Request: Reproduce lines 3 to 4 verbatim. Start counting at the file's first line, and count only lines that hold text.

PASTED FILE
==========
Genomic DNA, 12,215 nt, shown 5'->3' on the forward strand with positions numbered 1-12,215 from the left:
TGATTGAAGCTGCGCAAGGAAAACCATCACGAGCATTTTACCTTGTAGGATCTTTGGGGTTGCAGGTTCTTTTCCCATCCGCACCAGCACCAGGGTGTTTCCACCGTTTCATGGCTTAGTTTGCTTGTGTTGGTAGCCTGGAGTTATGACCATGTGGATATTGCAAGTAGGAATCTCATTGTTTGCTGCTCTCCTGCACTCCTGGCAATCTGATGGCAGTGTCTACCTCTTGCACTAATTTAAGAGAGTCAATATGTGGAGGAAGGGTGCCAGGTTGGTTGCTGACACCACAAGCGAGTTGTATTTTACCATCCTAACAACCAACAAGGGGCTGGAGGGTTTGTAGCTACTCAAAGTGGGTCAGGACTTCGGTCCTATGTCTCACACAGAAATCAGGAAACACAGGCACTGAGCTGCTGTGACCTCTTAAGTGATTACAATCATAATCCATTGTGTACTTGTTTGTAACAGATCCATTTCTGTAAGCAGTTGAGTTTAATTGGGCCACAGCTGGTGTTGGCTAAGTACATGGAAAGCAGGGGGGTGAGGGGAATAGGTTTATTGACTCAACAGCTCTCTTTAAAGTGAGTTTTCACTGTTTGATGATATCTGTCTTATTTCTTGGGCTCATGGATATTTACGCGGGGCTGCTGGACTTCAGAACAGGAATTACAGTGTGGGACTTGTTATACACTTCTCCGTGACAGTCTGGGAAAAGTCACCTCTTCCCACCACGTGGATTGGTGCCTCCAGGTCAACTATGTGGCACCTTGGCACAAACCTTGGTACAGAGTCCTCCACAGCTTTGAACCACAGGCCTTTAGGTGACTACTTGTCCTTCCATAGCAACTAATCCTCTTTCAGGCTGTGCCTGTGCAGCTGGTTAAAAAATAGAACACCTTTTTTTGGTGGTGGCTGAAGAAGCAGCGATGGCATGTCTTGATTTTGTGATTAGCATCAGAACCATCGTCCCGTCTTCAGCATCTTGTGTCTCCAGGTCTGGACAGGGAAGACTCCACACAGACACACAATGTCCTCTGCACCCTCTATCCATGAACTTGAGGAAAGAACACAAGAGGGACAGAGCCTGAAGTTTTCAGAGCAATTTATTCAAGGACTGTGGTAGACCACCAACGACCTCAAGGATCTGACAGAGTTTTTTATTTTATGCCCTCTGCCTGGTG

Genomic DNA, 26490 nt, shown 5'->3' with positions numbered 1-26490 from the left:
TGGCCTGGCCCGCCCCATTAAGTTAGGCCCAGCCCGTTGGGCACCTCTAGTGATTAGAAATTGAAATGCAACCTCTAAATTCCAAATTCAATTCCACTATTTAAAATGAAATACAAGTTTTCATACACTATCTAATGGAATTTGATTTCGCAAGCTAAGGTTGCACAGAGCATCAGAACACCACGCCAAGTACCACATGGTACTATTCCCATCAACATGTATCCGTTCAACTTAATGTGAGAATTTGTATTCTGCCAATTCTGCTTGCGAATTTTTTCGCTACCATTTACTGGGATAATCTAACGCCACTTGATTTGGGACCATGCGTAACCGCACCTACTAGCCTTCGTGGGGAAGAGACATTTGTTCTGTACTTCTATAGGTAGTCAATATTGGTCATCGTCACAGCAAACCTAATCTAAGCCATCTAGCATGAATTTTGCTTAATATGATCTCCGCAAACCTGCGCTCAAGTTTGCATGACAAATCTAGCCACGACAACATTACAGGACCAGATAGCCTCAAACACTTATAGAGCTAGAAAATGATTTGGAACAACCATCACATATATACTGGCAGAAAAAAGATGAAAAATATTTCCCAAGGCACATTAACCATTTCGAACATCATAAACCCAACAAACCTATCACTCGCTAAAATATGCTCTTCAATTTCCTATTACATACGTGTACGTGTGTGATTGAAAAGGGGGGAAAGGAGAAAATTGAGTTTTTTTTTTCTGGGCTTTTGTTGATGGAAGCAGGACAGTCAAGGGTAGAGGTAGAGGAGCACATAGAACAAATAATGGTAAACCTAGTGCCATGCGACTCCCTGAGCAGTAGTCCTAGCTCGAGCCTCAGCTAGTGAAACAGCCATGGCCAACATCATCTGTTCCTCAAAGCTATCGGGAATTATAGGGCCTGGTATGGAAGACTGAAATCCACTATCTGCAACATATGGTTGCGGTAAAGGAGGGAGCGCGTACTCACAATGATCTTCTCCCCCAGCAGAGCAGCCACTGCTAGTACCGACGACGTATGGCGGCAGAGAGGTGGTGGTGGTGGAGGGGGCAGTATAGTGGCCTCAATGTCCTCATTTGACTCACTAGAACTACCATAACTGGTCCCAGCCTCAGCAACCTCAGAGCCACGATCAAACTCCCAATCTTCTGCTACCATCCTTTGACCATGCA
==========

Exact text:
Genomic DNA, 26490 nt, shown 5'->3' with positions numbered 1-26490 from the left:
TGGCCTGGCCCGCCCCATTAAGTTAGGCCCAGCCCGTTGGGCACCTCTAGTGATTAGAAATTGAAATGCAACCTCTAAATTCCAAATTCAATTCCACTATTTAAAATGAAATACAAGTTTTCATACACTATCTAATGGAATTTGATTTCGCAAGCTAAGGTTGCACAGAGCATCAGAACACCACGCCAAGTACCACATGGTACTATTCCCATCAACATGTATCCGTTCAACTTAATGTGAGAATTTGTATTCTGCCAATTCTGCTTGCGAATTTTTTCGCTACCATTTACTGGGATAATCTAACGCCACTTGATTTGGGACCATGCGTAACCGCACCTACTAGCCTTCGTGGGGAAGAGACATTTGTTCTGTACTTCTATAGGTAGTCAATATTGGTCATCGTCACAGCAAACCTAATCTAAGCCATCTAGCATGAATTTTGCTTAATATGATCTCCGCAAACCTGCGCTCAAGTTTGCATGACAAATCTAGCCACGACAACATTACAGGACCAGATAGCCTCAAACACTTATAGAGCTAGAAAATGATTTGGAACAACCATCACATATATACTGGCAGAAAAAAGATGAAAAATATTTCCCAAGGCACATTAACCATTTCGAACATCATAAACCCAACAAACCTATCACTCGCTAAAATATGCTCTTCAATTTCCTATTACATACGTGTACGTGTGTGATTGAAAAGGGGGGAAAGGAGAAAATTGAGTTTTTTTTTTCTGGGCTTTTGTTGATGGAAGCAGGACAGTCAAGGGTAGAGGTAGAGGAGCACATAGAACAAATAATGGTAAACCTAGTGCCATGCGACTCCCTGAGCAGTAGTCCTAGCTCGAGCCTCAGCTAGTGAAACAGCCATGGCCAACATCATCTGTTCCTCAAAGCTATCGGGAATTATAGGGCCTGGTATGGAAGACTGAAATCCACTATCTGCAACATATGGTTGCGGTAAAGGAGGGAGCGCGTACTCACAATGATCTTCTCCCCCAGCAGAGCAGCCACTGCTAGTACCGACGACGTATGGCGGCAGAGAGGTGGTGGTGGTGGAGGGGGCAGTATAGTGGCCTCAATGTCCTCATTTGACTCACTAGAACTACCATAACTGGTCCCAGCCTCAGCAACCTCAGAGCCACGATCAAACTCCCAATCTTCTGCTACCATCCTTTGACCATGCA